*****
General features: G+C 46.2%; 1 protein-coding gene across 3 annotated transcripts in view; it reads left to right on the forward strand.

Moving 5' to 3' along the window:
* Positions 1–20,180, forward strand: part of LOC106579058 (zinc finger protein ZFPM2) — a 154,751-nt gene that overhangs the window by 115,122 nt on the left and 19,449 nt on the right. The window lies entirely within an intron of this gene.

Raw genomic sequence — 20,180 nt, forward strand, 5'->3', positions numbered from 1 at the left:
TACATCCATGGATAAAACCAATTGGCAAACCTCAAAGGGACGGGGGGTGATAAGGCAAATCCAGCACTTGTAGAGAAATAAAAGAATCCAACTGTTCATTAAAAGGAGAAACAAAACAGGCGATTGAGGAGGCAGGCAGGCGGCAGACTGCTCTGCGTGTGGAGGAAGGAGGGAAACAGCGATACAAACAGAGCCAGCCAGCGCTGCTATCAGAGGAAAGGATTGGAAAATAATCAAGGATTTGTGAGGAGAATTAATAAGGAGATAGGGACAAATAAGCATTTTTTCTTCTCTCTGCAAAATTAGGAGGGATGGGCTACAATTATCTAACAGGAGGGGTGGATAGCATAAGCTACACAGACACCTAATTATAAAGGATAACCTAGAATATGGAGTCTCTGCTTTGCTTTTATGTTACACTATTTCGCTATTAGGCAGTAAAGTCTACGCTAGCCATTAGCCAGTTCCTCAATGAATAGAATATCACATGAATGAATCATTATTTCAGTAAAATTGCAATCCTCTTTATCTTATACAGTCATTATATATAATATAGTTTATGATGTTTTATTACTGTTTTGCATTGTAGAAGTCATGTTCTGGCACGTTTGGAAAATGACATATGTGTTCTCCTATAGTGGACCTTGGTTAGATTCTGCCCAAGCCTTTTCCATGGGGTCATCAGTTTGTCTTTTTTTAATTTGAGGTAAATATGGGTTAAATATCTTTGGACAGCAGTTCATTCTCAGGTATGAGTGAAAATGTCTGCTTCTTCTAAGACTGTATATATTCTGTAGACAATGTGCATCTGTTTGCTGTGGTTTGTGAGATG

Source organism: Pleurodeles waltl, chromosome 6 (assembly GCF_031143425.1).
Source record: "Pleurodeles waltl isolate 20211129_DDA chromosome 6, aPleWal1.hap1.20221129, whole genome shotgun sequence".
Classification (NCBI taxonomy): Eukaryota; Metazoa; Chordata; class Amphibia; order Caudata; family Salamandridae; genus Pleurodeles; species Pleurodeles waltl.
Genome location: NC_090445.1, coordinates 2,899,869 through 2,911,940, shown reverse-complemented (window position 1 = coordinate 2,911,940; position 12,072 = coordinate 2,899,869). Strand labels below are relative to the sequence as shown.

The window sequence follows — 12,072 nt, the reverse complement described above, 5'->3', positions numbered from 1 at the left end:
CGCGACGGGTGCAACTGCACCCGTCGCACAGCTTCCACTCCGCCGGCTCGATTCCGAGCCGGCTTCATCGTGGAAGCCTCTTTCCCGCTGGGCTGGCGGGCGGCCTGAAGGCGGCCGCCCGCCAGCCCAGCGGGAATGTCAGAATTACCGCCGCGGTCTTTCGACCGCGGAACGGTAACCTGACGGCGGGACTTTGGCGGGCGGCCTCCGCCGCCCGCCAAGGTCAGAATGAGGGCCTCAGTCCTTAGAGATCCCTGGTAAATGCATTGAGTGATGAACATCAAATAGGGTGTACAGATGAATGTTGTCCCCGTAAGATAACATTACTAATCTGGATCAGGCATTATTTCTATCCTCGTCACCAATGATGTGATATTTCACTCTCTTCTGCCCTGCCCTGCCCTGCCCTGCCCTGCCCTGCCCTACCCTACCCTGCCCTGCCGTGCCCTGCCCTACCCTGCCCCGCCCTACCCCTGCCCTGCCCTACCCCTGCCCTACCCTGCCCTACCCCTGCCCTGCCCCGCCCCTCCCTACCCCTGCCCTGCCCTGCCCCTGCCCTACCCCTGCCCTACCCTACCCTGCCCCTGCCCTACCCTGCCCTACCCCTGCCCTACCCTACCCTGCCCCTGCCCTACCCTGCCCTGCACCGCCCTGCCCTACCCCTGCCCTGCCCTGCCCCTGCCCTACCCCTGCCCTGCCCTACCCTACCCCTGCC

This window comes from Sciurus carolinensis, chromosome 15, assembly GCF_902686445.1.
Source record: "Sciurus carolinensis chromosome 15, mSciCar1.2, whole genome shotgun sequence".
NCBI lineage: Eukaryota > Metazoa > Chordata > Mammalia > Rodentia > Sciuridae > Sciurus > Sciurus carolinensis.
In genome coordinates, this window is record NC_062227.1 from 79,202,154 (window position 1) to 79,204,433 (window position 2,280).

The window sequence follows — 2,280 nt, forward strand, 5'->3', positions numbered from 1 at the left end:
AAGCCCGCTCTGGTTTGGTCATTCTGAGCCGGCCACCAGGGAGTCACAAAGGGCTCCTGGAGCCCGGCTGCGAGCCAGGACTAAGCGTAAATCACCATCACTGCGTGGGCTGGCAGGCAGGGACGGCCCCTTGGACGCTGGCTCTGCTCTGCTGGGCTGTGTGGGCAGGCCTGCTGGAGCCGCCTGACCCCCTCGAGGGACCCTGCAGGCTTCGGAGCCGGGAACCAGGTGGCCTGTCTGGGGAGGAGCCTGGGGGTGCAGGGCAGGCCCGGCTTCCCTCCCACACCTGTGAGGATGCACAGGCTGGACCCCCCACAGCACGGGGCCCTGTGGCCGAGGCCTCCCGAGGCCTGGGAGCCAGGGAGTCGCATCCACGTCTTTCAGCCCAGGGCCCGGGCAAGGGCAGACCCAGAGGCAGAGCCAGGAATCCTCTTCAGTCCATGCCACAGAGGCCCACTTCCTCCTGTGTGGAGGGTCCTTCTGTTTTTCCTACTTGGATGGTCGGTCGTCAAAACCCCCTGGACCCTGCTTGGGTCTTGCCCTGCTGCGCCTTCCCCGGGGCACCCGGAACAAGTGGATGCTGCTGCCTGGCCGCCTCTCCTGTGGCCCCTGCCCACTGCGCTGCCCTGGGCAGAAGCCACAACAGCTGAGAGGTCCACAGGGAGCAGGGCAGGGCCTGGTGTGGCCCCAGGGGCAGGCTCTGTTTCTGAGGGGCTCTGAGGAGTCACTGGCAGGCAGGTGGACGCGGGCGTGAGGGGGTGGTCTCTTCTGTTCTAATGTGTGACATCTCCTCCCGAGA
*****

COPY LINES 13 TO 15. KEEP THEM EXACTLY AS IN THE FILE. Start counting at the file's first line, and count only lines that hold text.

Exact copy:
Source record: "Sciurus carolinensis chromosome 15, mSciCar1.2, whole genome shotgun sequence".
NCBI lineage: Eukaryota > Metazoa > Chordata > Mammalia > Rodentia > Sciuridae > Sciurus > Sciurus carolinensis.
In genome coordinates, this window is record NC_062227.1 from 79,202,154 (window position 1) to 79,204,433 (window position 2,280).